(25)

where is the center and is the radius of the disk. Since , we assume that is a lognormal random variable.

Let the incident wave be given by the sum of two plane waves of the form (7). If the disk is located at the origin, it is well-known that the corresponding far-field pattern incited by the plane wave is given by the convergent series

(26)

Here, denotes the angle between the observation direction and the incident direction , is the Bessel function of order and is the Hankel function of the first kind of order . If the disk is located at , by the translational formula (6) and the linear superposition principle, the exact far-field pattern with phase information of the scattered waves can be expressed as

(27)

Note that the first line on the right hand side of (27) denotes the far-field pattern corresponding to the incoming plane wave , while the second line corresponding to .

The following theorem states that our phaseless data set is sufficient to uniquely identify a sound-soft disk. Let and be fixed. Then the data uniquely determine a sound-soft disk (that is, the center and radius of a disk). Suppose that () are two sound-soft disks centered at with the radius (). Set and denote by the far-field data corresponding to and the incident wave (7). Suppose that the phaseless far-field pattern are identical, i.e.,

(28)

In particular, choosing in the previous relation yields

for all , where stands for the far-field pattern corresponding to the plane wave incident onto . This implies that

Next, we shift the center of the disk to the origin and set . Recalling the translational formula (6), we obtain

Since the shifted disks with the parameters are rotationally invariant, the far-field pattern only depends on the angle between the incident direction and the observation direction . For any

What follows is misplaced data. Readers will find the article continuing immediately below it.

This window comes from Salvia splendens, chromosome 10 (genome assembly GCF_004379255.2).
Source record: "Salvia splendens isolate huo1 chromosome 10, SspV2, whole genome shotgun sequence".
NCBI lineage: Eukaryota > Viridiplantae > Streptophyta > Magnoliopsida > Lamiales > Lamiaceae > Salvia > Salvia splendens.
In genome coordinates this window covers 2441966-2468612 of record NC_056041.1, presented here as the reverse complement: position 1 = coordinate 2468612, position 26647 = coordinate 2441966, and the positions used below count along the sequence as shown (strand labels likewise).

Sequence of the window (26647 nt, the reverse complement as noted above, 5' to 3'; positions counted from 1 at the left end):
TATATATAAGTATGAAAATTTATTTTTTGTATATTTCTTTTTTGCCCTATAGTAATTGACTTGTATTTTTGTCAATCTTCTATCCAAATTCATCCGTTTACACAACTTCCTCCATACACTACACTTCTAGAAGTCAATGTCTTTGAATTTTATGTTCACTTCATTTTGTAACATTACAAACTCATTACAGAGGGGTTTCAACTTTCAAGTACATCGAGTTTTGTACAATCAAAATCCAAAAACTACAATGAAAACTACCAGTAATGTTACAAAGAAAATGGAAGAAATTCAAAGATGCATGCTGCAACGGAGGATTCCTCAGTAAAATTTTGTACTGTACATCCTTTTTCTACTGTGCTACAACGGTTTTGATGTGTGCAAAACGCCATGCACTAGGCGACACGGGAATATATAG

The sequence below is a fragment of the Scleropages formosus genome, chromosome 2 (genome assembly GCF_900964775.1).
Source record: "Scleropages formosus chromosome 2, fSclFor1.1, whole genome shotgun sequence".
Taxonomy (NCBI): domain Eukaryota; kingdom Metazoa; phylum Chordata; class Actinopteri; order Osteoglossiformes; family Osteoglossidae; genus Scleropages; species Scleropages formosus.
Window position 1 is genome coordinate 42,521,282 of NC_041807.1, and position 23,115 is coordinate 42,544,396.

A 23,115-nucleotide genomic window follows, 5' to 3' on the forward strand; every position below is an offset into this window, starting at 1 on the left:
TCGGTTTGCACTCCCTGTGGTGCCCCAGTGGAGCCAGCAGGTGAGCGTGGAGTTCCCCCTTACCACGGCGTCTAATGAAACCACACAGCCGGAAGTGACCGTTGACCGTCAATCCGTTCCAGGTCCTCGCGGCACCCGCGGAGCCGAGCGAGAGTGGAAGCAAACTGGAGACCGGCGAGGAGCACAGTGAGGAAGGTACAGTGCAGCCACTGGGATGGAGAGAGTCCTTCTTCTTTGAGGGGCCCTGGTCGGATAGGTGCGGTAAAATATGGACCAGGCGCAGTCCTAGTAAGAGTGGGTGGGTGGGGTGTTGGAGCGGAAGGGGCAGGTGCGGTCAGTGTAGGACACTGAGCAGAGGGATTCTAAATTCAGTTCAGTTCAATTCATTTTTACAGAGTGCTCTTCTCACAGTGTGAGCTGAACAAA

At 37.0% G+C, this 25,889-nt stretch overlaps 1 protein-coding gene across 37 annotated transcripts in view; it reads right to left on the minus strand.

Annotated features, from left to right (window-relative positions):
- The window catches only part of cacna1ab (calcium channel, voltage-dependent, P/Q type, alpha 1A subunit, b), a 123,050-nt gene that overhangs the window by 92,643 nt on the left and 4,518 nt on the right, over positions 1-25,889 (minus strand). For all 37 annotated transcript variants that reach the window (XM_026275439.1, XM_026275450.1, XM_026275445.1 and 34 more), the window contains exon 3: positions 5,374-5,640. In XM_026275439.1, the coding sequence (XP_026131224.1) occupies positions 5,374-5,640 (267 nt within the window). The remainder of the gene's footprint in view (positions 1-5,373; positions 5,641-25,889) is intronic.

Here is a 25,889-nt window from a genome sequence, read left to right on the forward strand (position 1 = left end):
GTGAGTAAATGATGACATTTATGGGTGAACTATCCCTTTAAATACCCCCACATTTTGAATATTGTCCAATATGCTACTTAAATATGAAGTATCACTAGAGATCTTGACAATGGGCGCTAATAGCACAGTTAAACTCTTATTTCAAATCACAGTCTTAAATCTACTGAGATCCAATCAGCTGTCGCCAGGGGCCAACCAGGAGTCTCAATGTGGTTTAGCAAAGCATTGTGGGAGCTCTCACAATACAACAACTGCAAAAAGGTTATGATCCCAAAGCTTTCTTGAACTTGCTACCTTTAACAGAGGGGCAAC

, there exist a orthogonal matrix

such that . It then follows that (see e.g., [8, Chapter 5.1])

Combining the previous two identities yields

which together with the translational formula implies

(29)

As a consequence of [40, Theorem 2.2], the relations (28) and (29) lead to the coincidence of and , which proves Theorem 3.1.

To apply the pCN algorithm (19) or (20), we need to set the key parameters and . For sound-soft disks, we set and let be the -by- identity matrix. Then the proposal is given by

(30)

We describe the settings of our computational performance as follows:

  • Unless otherwise specified, the wave number is always taken as ;

  • The incident directions are ;

  • The observation directions are ;

  • To compute the far-field pattern (27), we truncate the infinite series of (27) by using the Bessel and first-kind Hankel functions of order ;

  • In the setting of the prior distribution , we assume ;

  • For the observation corresponding to the incident wave in (7), , we assume the observation pollution is a M-dimensional Gaussian variable, given by

    (31)

    where , and is the noise coefficient. In our numerical tests we choose . In other words, we take and the diagonal matrix with ;

  • Unless otherwise specified, the accurate obstacle parameters are set as , that is, a disk centered at with the radius .

In the first part, we adopt the ideal setting. Noting that in the formula (31) , we can gain a special sample of the observation noise with and . This would help us to investigate the accuracy of the numerical method and to verify the above uniqueness result in Theorem 3.1.

At first, we discuss the accuracy of the numerical solutions for different choice of and . Recall that the parameter denotes the number of incident waves and the number of observation directions. In Table 1

, we show the mean, standard deviation and the relative error of the reconstructed parameters with different choice of

. The numerical solutions of the recovered centers and radii are shown in Figures 1 and 2. The histograms of numerical solutions of the centers and radii are shown in Figures 4, 3 and 5, respectively.